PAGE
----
Neha* feels the same. In her opinion, some school friendships do last, but it is only because of the will of those involved to maintain the friendship. Asked whether school friendships are built to last, she says no. “You end up meeting a lot of new people in college, leaving very little time for being fully present in school friendships.”
According to a 2014 Oxford study, despite the advent of communication technologies like mobile phones and social media platforms, people tend to limit their inner social network, often unconsciously operating on a “one-in, one-out policy” for friendship. We end up drifting apart from our older friends when we make new ones. We see something similar happening in real life as well- despite having access to social media and other methods of communication, we often end up losing touch with our school friends simply because we have other commitments and responsibilities in our lives.
On a different tangent, school friends are representative of our formative years. We often connect the people in our lives with the spaces we see them in one’s family with ‘home’, for example. The term ‘school friends’ inadvertently implies that one’s connection with these friends arises from a common shared space- school. As such, your relationship with the place, and the way you felt there, might positively (or negatively) influence your school friendships after school, and your willingness to stay in touch with them. If school wasn’t a place you look back on with undiluted pleasure, your school friends might get left behind with school itself- in the past.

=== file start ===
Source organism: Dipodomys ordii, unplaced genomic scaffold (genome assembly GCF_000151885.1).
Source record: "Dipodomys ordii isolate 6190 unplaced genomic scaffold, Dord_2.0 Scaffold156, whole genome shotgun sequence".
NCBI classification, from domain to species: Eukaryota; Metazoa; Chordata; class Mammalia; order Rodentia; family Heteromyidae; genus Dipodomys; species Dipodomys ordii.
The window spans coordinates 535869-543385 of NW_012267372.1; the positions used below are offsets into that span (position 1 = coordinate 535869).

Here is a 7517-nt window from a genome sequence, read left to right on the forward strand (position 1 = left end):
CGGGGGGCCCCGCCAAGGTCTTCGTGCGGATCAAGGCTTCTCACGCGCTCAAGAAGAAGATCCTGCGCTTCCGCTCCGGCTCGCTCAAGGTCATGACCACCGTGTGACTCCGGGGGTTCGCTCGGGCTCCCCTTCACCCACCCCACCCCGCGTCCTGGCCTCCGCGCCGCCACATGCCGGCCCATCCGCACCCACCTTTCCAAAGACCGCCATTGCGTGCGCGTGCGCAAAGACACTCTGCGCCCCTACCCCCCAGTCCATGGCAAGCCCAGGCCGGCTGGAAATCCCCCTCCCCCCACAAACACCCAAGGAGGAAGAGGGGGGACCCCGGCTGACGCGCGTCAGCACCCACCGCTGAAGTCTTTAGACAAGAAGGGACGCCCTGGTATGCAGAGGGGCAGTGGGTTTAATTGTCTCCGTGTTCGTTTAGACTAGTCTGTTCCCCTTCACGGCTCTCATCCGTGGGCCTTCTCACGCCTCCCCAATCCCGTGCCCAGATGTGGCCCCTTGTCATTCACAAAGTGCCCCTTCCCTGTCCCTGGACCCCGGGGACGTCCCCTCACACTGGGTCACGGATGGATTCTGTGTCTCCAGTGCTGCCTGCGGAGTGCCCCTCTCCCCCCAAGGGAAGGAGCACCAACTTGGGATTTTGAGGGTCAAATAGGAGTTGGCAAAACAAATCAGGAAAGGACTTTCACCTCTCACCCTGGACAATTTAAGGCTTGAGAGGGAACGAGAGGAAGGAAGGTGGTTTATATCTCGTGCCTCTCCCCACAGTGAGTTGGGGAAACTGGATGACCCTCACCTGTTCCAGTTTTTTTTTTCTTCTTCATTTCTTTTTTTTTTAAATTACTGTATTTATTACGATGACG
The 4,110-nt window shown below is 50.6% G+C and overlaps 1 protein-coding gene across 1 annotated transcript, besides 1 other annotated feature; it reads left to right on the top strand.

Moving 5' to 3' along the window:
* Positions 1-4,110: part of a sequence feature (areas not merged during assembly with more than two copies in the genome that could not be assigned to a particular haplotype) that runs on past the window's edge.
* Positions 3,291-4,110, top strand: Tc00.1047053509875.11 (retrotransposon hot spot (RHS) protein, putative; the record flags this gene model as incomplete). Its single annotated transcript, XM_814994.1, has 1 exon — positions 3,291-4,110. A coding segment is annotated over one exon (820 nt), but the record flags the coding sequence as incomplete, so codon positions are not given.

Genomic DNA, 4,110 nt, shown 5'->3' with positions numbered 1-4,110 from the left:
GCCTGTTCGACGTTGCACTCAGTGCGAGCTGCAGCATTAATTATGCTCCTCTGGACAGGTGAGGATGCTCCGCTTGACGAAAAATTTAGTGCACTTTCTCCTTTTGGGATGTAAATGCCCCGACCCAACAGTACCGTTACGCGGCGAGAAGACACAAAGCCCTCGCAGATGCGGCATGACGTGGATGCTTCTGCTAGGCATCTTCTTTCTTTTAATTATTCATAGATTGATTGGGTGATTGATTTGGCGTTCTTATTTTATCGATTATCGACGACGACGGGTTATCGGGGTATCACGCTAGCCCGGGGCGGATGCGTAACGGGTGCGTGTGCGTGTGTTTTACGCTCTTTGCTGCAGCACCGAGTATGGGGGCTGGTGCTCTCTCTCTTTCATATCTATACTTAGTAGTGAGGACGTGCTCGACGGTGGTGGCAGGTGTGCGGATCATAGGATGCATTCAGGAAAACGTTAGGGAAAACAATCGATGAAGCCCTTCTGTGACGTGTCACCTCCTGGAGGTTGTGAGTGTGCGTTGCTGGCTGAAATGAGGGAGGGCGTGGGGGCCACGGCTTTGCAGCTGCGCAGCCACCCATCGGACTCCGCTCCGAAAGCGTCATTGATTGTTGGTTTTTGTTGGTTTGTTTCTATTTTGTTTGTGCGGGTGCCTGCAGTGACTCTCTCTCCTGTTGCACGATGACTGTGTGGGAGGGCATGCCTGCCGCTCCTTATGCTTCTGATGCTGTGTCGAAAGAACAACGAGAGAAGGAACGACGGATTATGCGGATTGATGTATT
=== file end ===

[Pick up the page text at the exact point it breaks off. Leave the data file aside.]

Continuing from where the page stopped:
But this also varies. Tina*, says that while she enjoyed school, despite having grown up with everyone in her batch, she’s only been able to stay in touch with 1-2 people. That seems to be the case for most people- even with social media, most people say that they are still close to 1-2 of their school friends. “I really think it’s about luck in finding a group you do stay in touch with,” she says. “In school, that’s really hard to do, given that you don’t always have that much diversity.”
Could luck have something to do with maintaining school friendships? Maybe. In many cases, staying in touch with your school friends is like the waves of the sea- it ebbs and flows. You’re extremely close during certain points of time, and not talking in others. In most cases, school friends end up losing touch 1-2 years after school, and end up reuniting down the line at official events like batch reunions, when a mutual friend gets married, or other events throughout the individual’s life. Maintaining school friendships consistently takes effort and dedication, which depends on the physical and emotional availability of those involved.
While the jury for whether school friendships are built to last is still out, most people agree that they can- provided there is effort and a willingness to maintain the friendship from both sides. School friends, at the end of the day, are the friends you grew up with, and spent your formative years with- and the memories you shared with them will never change.
*Names changed due to purposes of anonymity.
Suggested reading: 4 Relatable, Real Stories Of Friendships That Blossomed Online